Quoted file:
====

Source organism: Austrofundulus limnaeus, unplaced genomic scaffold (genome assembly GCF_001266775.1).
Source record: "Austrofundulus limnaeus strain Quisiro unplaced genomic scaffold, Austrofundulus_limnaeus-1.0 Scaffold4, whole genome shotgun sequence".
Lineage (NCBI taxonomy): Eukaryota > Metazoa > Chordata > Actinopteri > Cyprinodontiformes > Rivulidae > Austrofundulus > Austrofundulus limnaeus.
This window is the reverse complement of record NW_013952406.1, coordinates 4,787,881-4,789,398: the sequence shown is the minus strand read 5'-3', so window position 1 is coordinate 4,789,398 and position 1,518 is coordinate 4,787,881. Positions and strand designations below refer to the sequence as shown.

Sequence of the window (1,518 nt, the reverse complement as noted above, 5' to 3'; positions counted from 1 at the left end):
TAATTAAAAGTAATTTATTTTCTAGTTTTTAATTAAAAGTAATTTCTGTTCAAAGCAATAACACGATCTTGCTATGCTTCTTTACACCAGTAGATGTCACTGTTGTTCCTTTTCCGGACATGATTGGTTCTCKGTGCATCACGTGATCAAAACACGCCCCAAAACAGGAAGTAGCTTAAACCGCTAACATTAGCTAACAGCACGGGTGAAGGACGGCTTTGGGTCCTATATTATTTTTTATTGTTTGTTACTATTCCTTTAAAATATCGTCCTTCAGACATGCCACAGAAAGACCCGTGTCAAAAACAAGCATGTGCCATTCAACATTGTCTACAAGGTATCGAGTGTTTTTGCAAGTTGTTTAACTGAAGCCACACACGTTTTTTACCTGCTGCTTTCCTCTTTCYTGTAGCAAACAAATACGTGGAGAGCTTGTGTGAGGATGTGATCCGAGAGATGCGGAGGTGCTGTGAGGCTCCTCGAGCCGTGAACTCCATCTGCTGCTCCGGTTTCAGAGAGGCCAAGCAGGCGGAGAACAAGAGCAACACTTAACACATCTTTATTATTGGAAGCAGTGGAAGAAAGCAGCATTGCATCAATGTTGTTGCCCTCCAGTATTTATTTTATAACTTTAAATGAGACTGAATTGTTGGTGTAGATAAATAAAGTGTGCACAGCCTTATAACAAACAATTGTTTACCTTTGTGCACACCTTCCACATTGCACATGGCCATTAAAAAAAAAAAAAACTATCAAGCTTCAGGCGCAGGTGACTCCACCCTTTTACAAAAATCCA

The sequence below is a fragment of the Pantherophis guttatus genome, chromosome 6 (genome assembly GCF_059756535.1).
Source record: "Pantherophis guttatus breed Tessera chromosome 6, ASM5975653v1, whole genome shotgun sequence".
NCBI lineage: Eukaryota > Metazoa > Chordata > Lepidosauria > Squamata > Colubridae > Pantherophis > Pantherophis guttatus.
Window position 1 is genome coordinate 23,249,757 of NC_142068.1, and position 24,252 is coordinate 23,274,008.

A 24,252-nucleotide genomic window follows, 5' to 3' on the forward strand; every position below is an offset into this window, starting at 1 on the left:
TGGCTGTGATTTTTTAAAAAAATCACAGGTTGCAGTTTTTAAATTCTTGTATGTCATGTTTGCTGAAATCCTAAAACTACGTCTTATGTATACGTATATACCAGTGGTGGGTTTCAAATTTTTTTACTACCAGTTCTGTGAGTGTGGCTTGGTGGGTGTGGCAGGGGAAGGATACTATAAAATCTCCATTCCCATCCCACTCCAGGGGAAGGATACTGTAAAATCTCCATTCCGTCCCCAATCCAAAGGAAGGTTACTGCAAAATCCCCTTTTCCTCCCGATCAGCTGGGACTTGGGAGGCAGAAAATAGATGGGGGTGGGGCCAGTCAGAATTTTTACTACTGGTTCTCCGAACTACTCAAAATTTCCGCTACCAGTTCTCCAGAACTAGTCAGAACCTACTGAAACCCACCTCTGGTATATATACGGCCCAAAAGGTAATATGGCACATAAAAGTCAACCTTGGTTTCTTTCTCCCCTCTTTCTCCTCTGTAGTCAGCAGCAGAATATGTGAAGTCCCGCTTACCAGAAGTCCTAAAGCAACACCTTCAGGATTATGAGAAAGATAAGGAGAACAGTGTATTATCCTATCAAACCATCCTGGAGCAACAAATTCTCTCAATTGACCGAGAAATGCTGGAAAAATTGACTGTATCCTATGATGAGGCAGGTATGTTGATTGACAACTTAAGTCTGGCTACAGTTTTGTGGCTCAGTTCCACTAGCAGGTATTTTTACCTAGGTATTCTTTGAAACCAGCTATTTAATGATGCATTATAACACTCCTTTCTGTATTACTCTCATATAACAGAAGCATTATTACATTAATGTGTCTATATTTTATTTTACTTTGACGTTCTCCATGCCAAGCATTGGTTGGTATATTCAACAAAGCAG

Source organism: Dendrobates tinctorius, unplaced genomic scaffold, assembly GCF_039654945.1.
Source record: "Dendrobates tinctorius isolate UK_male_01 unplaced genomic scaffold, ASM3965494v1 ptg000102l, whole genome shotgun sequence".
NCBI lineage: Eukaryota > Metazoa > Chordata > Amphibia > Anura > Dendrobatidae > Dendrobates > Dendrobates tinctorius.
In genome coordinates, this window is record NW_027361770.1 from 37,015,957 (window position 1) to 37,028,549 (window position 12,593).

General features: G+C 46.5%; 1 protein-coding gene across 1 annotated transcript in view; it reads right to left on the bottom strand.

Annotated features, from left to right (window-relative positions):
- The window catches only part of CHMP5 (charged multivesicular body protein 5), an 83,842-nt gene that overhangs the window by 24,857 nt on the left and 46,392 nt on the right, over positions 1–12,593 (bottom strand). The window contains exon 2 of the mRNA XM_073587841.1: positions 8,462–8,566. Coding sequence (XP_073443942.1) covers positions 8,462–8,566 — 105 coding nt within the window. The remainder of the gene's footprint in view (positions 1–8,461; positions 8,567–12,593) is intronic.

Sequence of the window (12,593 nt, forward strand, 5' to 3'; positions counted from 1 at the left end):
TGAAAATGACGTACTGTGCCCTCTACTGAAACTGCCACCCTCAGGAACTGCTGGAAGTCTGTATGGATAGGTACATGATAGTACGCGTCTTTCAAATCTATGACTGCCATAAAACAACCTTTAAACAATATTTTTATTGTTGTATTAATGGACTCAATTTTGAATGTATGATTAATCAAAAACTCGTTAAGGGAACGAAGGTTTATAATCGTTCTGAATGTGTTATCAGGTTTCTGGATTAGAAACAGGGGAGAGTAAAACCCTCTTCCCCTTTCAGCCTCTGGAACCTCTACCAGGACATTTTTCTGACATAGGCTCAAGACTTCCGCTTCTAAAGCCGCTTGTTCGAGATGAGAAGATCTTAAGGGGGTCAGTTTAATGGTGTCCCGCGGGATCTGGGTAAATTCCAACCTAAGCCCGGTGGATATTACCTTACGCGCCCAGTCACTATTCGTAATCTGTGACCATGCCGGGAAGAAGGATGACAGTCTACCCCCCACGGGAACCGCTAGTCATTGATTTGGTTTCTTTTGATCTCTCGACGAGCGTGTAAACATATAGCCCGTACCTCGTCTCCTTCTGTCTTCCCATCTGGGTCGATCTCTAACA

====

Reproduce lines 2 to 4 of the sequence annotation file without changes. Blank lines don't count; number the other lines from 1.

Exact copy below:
Source record: "Austrofundulus limnaeus strain Quisiro unplaced genomic scaffold, Austrofundulus_limnaeus-1.0 Scaffold4, whole genome shotgun sequence".
Lineage (NCBI taxonomy): Eukaryota > Metazoa > Chordata > Actinopteri > Cyprinodontiformes > Rivulidae > Austrofundulus > Austrofundulus limnaeus.
This window is the reverse complement of record NW_013952406.1, coordinates 4,787,881-4,789,398: the sequence shown is the minus strand read 5'-3', so window position 1 is coordinate 4,789,398 and position 1,518 is coordinate 4,787,881. Positions and strand designations below refer to the sequence as shown.